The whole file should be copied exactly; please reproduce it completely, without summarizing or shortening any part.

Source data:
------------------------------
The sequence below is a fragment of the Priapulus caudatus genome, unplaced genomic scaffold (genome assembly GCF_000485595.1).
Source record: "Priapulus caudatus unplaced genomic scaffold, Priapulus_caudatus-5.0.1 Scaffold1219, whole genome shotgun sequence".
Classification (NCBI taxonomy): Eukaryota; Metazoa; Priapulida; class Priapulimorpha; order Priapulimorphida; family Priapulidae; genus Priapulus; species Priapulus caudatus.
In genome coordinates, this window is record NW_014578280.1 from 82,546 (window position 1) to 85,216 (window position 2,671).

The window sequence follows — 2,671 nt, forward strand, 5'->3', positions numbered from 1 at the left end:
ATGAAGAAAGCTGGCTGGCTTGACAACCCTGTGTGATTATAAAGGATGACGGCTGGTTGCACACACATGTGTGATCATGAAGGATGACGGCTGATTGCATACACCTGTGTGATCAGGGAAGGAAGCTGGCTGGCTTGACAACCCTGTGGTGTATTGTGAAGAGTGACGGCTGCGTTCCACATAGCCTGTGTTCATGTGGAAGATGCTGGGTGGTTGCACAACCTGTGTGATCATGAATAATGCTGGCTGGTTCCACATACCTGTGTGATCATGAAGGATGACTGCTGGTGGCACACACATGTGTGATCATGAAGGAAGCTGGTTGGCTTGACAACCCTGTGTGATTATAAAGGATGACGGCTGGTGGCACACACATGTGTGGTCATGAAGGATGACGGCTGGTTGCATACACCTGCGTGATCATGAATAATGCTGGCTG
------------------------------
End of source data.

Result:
The sequence below is a fragment of the Priapulus caudatus genome, unplaced genomic scaffold (genome assembly GCF_000485595.1).
Source record: "Priapulus caudatus unplaced genomic scaffold, Priapulus_caudatus-5.0.1 Scaffold1219, whole genome shotgun sequence".
Classification (NCBI taxonomy): Eukaryota; Metazoa; Priapulida; class Priapulimorpha; order Priapulimorphida; family Priapulidae; genus Priapulus; species Priapulus caudatus.
In genome coordinates, this window is record NW_014578280.1 from 82,546 (window position 1) to 85,216 (window position 2,671).

The window sequence follows — 2,671 nt, forward strand, 5'->3', positions numbered from 1 at the left end:
ATGAAGAAAGCTGGCTGGCTTGACAACCCTGTGTGATTATAAAGGATGACGGCTGGTTGCACACACATGTGTGATCATGAAGGATGACGGCTGATTGCATACACCTGTGTGATCAGGGAAGGAAGCTGGCTGGCTTGACAACCCTGTGGTGTATTGTGAAGAGTGACGGCTGCGTTCCACATAGCCTGTGTTCATGTGGAAGATGCTGGGTGGTTGCACAACCTGTGTGATCATGAATAATGCTGGCTGGTTCCACATACCTGTGTGATCATGAAGGATGACTGCTGGTGGCACACACATGTGTGATCATGAAGGAAGCTGGTTGGCTTGACAACCCTGTGTGATTATAAAGGATGACGGCTGGTGGCACACACATGTGTGGTCATGAAGGATGACGGCTGGTTGCATACACCTGCGTGATCATGAATAATGCTGGCTG